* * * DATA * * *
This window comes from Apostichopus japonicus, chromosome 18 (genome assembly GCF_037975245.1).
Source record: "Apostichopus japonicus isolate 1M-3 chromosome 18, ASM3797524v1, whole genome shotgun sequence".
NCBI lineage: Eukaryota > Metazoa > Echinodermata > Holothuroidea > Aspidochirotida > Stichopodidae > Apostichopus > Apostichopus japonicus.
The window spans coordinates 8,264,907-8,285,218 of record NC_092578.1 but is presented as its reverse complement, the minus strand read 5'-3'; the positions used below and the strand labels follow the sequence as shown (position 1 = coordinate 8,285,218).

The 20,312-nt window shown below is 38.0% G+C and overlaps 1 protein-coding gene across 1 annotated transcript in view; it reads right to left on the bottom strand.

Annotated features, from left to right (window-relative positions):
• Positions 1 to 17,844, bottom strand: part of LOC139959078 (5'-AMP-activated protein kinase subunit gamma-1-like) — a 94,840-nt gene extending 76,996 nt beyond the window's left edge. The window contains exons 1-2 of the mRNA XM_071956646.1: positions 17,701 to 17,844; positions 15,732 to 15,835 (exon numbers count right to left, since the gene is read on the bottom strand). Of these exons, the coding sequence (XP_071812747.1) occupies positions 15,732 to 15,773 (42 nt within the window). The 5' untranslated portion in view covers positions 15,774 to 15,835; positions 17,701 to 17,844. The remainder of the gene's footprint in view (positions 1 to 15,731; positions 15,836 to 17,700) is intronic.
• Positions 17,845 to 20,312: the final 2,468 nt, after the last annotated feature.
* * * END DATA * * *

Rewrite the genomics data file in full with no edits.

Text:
This window comes from Apostichopus japonicus, chromosome 18 (genome assembly GCF_037975245.1).
Source record: "Apostichopus japonicus isolate 1M-3 chromosome 18, ASM3797524v1, whole genome shotgun sequence".
NCBI lineage: Eukaryota > Metazoa > Echinodermata > Holothuroidea > Aspidochirotida > Stichopodidae > Apostichopus > Apostichopus japonicus.
The window spans coordinates 8,264,907-8,285,218 of record NC_092578.1 but is presented as its reverse complement, the minus strand read 5'-3'; the positions used below and the strand labels follow the sequence as shown (position 1 = coordinate 8,285,218).

The 20,312-nt window shown below is 38.0% G+C and overlaps 1 protein-coding gene across 1 annotated transcript in view; it reads right to left on the bottom strand.

Annotated features, from left to right (window-relative positions):
• Positions 1 to 17,844, bottom strand: part of LOC139959078 (5'-AMP-activated protein kinase subunit gamma-1-like) — a 94,840-nt gene extending 76,996 nt beyond the window's left edge. The window contains exons 1-2 of the mRNA XM_071956646.1: positions 17,701 to 17,844; positions 15,732 to 15,835 (exon numbers count right to left, since the gene is read on the bottom strand). Of these exons, the coding sequence (XP_071812747.1) occupies positions 15,732 to 15,773 (42 nt within the window). The 5' untranslated portion in view covers positions 15,774 to 15,835; positions 17,701 to 17,844. The remainder of the gene's footprint in view (positions 1 to 15,731; positions 15,836 to 17,700) is intronic.
• Positions 17,845 to 20,312: the final 2,468 nt, after the last annotated feature.